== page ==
Most interesting from a theoretical per spective is the chapter on the normativity of CJEU precedents. Jacob rightly refuses to deduce far-reaching consequences from the juxtaposition of common law versus civil law thinking.
Without denying the differences between the two archetypes, he subscribes to a modest version of the convergence thesis, pointing out that legal practice in both systems reflects a normative understanding of the effects of precedent: precedents entail at least an argumentative burden that prevents courts from ignoring or departing from established case law without any substantive reasoning. Jacob also rightly refuses to limit the normativity of law to the concept of binding effect.
Focusing on the lack of binding effect or on the absence of any strong doctrine of stare decisis in EU law simply misses the point. Drawing from domestic legal systems as well as from the use of precedent in international law, Jacob unfolds his thesis on the basis of a detailed and thorough analysis of the understanding of precedent in EU law as it is reflected in the jurisprudence of the CJEU and in the opinions of the advocates-general.
While there is no binding precedent in EU law, precedents nonetheless entail a normative effect. The question of whether and how other actors of EU law—in particular the political organs of the EU, domestic courts, or the member states—are obliged to take the precedents of the CJEU into consideration when applying EU law, is treated only marginally, and again only from the perspective of the CJEU, in particular with regard to the jurisprudence of the Court in the CILFIT case.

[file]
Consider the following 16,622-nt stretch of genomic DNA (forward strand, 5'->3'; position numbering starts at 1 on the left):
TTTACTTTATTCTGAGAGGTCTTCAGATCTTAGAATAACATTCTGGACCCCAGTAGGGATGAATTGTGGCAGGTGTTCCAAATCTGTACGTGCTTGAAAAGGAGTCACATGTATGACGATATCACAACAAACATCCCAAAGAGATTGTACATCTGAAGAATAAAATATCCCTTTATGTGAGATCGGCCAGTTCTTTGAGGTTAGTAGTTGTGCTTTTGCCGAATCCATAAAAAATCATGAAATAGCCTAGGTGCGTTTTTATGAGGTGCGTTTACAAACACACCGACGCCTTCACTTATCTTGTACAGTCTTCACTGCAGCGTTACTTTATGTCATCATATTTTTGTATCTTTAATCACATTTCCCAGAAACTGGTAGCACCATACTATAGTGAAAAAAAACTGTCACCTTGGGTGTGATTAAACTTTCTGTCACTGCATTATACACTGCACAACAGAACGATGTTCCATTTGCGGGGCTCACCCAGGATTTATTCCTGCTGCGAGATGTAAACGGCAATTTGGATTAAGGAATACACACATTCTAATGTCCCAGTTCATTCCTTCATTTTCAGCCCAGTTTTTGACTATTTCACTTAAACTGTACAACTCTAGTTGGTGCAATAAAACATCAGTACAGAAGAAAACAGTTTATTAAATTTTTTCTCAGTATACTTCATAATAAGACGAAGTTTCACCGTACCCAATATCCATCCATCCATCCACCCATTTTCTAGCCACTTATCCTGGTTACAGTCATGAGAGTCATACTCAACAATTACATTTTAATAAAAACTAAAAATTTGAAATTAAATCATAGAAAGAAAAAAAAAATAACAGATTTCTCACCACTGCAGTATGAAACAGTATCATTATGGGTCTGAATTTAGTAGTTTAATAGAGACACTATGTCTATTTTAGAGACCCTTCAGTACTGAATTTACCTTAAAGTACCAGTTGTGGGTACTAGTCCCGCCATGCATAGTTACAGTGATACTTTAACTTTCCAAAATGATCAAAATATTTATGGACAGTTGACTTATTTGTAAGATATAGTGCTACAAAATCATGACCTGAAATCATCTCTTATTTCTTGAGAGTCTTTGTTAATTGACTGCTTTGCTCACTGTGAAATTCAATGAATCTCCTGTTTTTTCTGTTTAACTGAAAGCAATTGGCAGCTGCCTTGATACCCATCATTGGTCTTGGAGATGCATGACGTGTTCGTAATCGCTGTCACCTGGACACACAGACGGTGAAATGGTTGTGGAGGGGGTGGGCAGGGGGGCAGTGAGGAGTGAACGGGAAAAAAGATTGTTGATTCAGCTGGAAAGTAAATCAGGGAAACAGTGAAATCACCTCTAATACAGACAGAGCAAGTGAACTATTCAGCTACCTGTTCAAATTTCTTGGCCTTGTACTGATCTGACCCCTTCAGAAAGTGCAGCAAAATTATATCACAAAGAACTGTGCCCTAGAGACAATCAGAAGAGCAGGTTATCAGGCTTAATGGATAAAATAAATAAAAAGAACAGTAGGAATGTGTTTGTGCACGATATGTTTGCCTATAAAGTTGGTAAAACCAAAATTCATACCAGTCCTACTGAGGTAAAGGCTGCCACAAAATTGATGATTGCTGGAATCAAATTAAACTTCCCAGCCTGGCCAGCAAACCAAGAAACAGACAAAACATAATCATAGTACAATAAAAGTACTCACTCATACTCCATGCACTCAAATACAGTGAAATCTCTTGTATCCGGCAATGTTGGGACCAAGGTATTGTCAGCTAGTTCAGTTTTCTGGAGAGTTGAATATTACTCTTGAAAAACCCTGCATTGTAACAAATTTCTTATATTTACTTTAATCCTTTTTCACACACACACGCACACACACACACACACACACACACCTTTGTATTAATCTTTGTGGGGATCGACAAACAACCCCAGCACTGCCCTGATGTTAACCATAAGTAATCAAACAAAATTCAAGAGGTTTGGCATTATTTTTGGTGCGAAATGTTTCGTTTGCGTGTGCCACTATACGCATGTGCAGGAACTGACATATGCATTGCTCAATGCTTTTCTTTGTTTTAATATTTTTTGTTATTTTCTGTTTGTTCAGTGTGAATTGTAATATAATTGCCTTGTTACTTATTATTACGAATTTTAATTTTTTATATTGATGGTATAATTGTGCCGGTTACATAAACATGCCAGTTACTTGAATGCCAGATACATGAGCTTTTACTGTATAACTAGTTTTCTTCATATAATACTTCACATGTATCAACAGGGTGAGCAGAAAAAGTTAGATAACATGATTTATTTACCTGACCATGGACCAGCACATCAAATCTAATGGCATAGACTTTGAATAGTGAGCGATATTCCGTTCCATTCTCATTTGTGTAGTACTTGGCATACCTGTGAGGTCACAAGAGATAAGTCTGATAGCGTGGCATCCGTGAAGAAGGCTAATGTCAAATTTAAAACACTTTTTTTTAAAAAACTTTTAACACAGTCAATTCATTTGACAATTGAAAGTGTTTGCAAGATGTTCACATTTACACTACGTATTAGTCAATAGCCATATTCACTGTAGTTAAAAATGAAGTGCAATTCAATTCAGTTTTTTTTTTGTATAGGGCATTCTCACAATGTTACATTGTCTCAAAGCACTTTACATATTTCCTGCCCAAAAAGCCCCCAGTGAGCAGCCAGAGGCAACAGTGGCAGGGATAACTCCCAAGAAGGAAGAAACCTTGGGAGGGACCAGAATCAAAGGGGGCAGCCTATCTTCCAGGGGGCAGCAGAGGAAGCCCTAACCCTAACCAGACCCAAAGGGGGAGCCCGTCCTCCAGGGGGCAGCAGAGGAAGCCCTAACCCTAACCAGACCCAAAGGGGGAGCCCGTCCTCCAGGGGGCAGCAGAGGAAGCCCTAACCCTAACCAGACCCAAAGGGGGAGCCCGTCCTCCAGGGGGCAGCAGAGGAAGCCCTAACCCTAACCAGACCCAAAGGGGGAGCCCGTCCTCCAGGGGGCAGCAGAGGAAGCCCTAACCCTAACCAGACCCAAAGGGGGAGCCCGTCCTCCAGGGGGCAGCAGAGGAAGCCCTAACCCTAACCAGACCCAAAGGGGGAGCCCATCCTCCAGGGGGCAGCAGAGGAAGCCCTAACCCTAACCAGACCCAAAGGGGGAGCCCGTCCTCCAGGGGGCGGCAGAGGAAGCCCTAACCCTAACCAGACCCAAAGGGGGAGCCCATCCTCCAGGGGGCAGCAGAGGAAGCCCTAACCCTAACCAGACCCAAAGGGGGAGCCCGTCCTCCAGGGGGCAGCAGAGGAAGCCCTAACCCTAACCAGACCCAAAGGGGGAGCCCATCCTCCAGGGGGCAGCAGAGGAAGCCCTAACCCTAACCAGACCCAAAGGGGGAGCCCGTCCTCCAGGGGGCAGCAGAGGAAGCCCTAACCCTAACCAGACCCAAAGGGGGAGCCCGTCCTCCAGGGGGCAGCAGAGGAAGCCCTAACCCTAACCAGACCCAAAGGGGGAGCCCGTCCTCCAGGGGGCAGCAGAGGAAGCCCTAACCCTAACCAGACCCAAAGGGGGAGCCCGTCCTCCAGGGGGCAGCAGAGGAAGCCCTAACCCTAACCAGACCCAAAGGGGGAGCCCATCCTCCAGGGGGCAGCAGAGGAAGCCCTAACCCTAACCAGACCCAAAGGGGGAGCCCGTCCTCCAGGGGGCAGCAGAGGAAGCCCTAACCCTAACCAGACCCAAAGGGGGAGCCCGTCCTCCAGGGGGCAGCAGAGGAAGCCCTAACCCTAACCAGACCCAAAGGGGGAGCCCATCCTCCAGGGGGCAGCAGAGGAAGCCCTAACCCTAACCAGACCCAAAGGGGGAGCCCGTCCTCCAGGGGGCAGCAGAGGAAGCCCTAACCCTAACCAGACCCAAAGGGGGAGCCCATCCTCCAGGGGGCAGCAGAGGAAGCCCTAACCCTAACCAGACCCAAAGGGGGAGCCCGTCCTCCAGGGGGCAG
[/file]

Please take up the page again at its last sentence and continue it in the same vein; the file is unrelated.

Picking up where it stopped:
A comprehensive picture of the working of precedent in EU law would therefore require an analysis not only of how the CJEU deals with its case law, but also of the way in which the courts of the member states approach the law made in Luxembourg.
All together, Jacob presents a differentiated and multifaceted picture of the way in which the European Court approaches the question of precedent. Referring to, distinguishing, and overruling precedent are depicted as diverse and multifunctional techniques of legal reasoning. The study impressively shows that precedent is a normative phenomenon, the full extent of which cannot be grasped by premature and overly simplistic references to the differences between common law and civil law traditions, to stare decisis and the non-binding character of precedents, or to the distinction between law-making and legal interpretation.